At least 1 negative control was included for each test sample. The negative control samples, which were analyzed in the same manner as the test samples, consisted of fresh specimens of normal tissue obtained from patients without evidence of sarcoidosis or tuberculosis. Most cutaneous specimens were obtained from redundant normal skin acquired during minor surgical procedures.
All biopsy specimens were homogenized in 3 mL of 0.9% sodium chloride solution within 24 hours of specimen collection. Part of this suspension was used for the preparation of smears for acid-fast staining with auramine-rhodamine fluorochrome and for culture. The remaining suspension was stored at −80°C for subsequent use in the genetic amplification procedure. An equal volume (0.5 mL) of the processed specimens was inoculated in 2 culture media: a liquid medium bottle (MB/BacT; bioMérieux SA, Marcy l’Etoile, France) and a Löwenstein-Jensen slant (MAIM, Barcelona, Spain) as a solid medium. All cultures were incubated at 35°C to 37°C for up to 6 weeks. The bottles were registered and processed by means of a nonradiometric system for incubation and continuous monitoring of mycobacterium growth (BacT/ALERT 3-dimensional instrument; bioMérieux SA). The Löwenstein-Jensen media were incubated in 5% carbon dioxide and examined for colonies on the slant once a week.
The material was extracted with a commercially available kit (RNA/DNA Maxi Kit; Qiagen, Hilden, Germany) that allows rapid isolation of RNA and DNA from small numbers of bacteria in clinical samples.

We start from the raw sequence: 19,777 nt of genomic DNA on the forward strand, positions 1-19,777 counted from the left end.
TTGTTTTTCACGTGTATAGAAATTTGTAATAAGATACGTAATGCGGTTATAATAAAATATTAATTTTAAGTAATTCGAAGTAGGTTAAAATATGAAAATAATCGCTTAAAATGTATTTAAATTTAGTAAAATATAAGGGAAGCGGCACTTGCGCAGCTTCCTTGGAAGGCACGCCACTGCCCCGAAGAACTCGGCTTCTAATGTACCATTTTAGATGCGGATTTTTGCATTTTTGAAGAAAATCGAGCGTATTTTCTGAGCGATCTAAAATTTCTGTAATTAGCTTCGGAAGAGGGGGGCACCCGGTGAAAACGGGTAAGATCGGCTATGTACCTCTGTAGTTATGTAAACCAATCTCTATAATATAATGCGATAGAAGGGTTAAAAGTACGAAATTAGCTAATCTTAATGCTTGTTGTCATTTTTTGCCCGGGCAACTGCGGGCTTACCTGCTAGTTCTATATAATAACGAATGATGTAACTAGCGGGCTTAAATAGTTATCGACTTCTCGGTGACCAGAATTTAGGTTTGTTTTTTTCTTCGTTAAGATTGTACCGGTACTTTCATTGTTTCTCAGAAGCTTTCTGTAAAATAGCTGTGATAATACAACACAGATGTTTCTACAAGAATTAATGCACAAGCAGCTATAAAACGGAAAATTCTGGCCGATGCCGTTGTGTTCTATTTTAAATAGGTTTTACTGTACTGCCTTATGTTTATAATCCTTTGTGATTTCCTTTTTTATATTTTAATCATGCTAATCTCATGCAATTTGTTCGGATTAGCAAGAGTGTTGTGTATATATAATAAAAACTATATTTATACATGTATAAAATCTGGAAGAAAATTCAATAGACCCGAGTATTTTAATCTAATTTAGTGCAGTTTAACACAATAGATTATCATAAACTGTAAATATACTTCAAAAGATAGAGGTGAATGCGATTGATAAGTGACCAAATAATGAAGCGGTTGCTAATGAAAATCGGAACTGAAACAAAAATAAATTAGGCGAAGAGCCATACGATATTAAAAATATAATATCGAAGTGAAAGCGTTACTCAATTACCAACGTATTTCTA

A nucleic amplification test (AMDT; Gen-Probe Inc, San Diego, Calif) was used to detect M tuberculosis rRNA. This test is an isothermal amplification system based on the reverse transcription of mycobacteria-specific rRNA targets via DNA intermediates. It uses 2 enzymes (RNA polymerase and reverse transcriptase) and 2 primers, one of which contains a promoter sequence for RNA polymerase. Detection of RNA amplicons is achieved with an acridinium ester–labeled DNA probe. The entire process (amplification and detection) is performed in a single tube, which helps to reduce the risk of carryover contamination. In the present study, the amplification test was performed and the results were interpreted according to the manufacturer’s recommendations. Six clinical samples (3 lymph node specimens and 1 biopsy specimen each of spleen, liver, and lung) with cultures that were positive for M tuberculosis were used as quality control for extraction and amplification techniques.